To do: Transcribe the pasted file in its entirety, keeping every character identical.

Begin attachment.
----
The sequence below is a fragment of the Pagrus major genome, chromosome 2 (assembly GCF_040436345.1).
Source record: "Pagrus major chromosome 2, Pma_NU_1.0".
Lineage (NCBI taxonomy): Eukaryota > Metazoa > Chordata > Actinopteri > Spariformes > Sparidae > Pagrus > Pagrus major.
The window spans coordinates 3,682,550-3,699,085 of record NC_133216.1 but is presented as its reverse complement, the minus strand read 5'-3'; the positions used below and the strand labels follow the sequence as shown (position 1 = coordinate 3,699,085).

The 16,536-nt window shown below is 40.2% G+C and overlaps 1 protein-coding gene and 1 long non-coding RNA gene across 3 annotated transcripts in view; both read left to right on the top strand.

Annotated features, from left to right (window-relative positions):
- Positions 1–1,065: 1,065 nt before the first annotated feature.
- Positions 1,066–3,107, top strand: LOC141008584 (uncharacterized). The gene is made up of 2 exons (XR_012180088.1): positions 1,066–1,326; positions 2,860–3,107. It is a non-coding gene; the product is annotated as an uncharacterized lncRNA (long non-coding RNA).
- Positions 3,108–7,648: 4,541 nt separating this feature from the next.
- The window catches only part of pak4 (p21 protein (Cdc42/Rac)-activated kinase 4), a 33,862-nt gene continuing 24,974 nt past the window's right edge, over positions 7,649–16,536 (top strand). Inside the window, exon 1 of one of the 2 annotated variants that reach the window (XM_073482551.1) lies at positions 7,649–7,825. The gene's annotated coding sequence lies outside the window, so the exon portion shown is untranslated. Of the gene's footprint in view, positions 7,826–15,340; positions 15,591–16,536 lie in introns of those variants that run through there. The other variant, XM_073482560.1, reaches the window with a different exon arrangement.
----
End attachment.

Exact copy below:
The sequence below is a fragment of the Pagrus major genome, chromosome 2 (assembly GCF_040436345.1).
Source record: "Pagrus major chromosome 2, Pma_NU_1.0".
Lineage (NCBI taxonomy): Eukaryota > Metazoa > Chordata > Actinopteri > Spariformes > Sparidae > Pagrus > Pagrus major.
The window spans coordinates 3,682,550-3,699,085 of record NC_133216.1 but is presented as its reverse complement, the minus strand read 5'-3'; the positions used below and the strand labels follow the sequence as shown (position 1 = coordinate 3,699,085).

The 16,536-nt window shown below is 40.2% G+C and overlaps 1 protein-coding gene and 1 long non-coding RNA gene across 3 annotated transcripts in view; both read left to right on the top strand.

Annotated features, from left to right (window-relative positions):
- Positions 1–1,065: 1,065 nt before the first annotated feature.
- Positions 1,066–3,107, top strand: LOC141008584 (uncharacterized). The gene is made up of 2 exons (XR_012180088.1): positions 1,066–1,326; positions 2,860–3,107. It is a non-coding gene; the product is annotated as an uncharacterized lncRNA (long non-coding RNA).
- Positions 3,108–7,648: 4,541 nt separating this feature from the next.
- The window catches only part of pak4 (p21 protein (Cdc42/Rac)-activated kinase 4), a 33,862-nt gene continuing 24,974 nt past the window's right edge, over positions 7,649–16,536 (top strand). Inside the window, exon 1 of one of the 2 annotated variants that reach the window (XM_073482551.1) lies at positions 7,649–7,825. The gene's annotated coding sequence lies outside the window, so the exon portion shown is untranslated. Of the gene's footprint in view, positions 7,826–15,340; positions 15,591–16,536 lie in introns of those variants that run through there. The other variant, XM_073482560.1, reaches the window with a different exon arrangement.